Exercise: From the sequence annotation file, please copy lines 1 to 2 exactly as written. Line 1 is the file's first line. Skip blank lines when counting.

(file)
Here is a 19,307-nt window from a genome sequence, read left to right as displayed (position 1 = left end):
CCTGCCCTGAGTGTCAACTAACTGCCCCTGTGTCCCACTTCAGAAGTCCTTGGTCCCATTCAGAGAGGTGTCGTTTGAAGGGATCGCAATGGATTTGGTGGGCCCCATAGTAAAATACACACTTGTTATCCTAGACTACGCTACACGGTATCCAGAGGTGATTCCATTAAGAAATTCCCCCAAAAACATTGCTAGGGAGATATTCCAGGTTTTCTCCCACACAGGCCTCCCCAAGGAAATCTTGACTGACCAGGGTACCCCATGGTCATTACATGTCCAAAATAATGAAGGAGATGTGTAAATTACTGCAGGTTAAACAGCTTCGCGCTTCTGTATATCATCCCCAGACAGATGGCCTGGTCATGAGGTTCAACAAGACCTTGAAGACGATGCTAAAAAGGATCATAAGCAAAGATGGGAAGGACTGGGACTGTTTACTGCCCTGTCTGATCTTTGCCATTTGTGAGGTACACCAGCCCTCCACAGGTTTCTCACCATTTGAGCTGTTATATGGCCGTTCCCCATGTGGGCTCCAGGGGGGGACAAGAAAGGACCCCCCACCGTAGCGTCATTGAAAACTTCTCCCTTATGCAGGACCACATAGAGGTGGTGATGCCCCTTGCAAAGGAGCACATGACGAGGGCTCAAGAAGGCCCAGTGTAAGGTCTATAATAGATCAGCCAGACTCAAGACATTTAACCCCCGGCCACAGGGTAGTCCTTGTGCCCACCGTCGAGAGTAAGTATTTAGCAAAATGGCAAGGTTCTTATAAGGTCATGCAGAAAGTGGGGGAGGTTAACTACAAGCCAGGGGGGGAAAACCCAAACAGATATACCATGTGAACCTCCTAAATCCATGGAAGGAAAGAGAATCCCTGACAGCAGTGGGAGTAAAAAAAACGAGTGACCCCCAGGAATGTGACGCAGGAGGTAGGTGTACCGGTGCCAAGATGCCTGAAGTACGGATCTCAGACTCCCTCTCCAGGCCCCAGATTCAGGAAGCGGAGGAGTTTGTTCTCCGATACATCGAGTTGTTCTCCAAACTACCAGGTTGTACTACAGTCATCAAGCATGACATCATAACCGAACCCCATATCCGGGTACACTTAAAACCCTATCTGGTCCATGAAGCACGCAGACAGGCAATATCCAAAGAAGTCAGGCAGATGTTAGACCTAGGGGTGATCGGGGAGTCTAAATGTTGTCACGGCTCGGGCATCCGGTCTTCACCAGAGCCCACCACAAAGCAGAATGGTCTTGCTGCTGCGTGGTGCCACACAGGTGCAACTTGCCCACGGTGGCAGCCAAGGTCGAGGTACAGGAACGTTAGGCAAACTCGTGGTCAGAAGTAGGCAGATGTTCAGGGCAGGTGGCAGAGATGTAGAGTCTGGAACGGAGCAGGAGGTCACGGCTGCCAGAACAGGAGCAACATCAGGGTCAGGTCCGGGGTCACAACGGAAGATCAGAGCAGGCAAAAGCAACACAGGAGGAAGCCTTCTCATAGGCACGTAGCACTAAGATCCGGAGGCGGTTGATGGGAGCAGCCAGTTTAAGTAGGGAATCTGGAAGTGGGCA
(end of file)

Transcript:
Here is a 19,307-nt window from a genome sequence, read left to right as displayed (position 1 = left end):
CCTGCCCTGAGTGTCAACTAACTGCCCCTGTGTCCCACTTCAGAAGTCCTTGGTCCCATTCAGAGAGGTGTCGTTTGAAGGGATCGCAATGGATTTGGTGGGCCCCATAGTAAAATACACACTTGTTATCCTAGACTACGCTACACGGTATCCAGAGGTGATTCCATTAAGAAATTCCCCCAAAAACATTGCTAGGGAGATATTCCAGGTTTTCTCCCACACAGGCCTCCCCAAGGAAATCTTGACTGACCAGGGTACCCCATGGTCATTACATGTCCAAAATAATGAAGGAGATGTGTAAATTACTGCAGGTTAAACAGCTTCGCGCTTCTGTATATCATCCCCAGACAGATGGCCTGGTCATGAGGTTCAACAAGACCTTGAAGACGATGCTAAAAAGGATCATAAGCAAAGATGGGAAGGACTGGGACTGTTTACTGCCCTGTCTGATCTTTGCCATTTGTGAGGTACACCAGCCCTCCACAGGTTTCTCACCATTTGAGCTGTTATATGGCCGTTCCCCATGTGGGCTCCAGGGGGGGACAAGAAAGGACCCCCCACCGTAGCGTCATTGAAAACTTCTCCCTTATGCAGGACCACATAGAGGTGGTGATGCCCCTTGCAAAGGAGCACATGACGAGGGCTCAAGAAGGCCCAGTGTAAGGTCTATAATAGATCAGCCAGACTCAAGACATTTAACCCCCGGCCACAGGGTAGTCCTTGTGCCCACCGTCGAGAGTAAGTATTTAGCAAAATGGCAAGGTTCTTATAAGGTCATGCAGAAAGTGGGGGAGGTTAACTACAAGCCAGGGGGGGAAAACCCAAACAGATATACCATGTGAACCTCCTAAATCCATGGAAGGAAAGAGAATCCCTGACAGCAGTGGGAGTAAAAAAAACGAGTGACCCCCAGGAATGTGACGCAGGAGGTAGGTGTACCGGTGCCAAGATGCCTGAAGTACGGATCTCAGACTCCCTCTCCAGGCCCCAGATTCAGGAAGCGGAGGAGTTTGTTCTCCGATACATCGAGTTGTTCTCCAAACTACCAGGTTGTACTACAGTCATCAAGCATGACATCATAACCGAACCCCATATCCGGGTACACTTAAAACCCTATCTGGTCCATGAAGCACGCAGACAGGCAATATCCAAAGAAGTCAGGCAGATGTTAGACCTAGGGGTGATCGGGGAGTCTAAATGTTGTCACGGCTCGGGCATCCGGTCTTCACCAGAGCCCACCACAAAGCAGAATGGTCTTGCTGCTGCGTGGTGCCACACAGGTGCAACTTGCCCACGGTGGCAGCCAAGGTCGAGGTACAGGAACGTTAGGCAAACTCGTGGTCAGAAGTAGGCAGATGTTCAGGGCAGGTGGCAGAGATGTAGAGTCTGGAACGGAGCAGGAGGTCACGGCTGCCAGAACAGGAGCAACATCAGGGTCAGGTCCGGGGTCACAACGGAAGATCAGAGCAGGCAAAAGCAACACAGGAGGAAGCCTTCTCATAGGCACGTAGCACTAAGATCCGGAGGCGGTTGATGGGAGCAGCCAGTTTAAGTAGGGAATCTGGAAGTGGGCA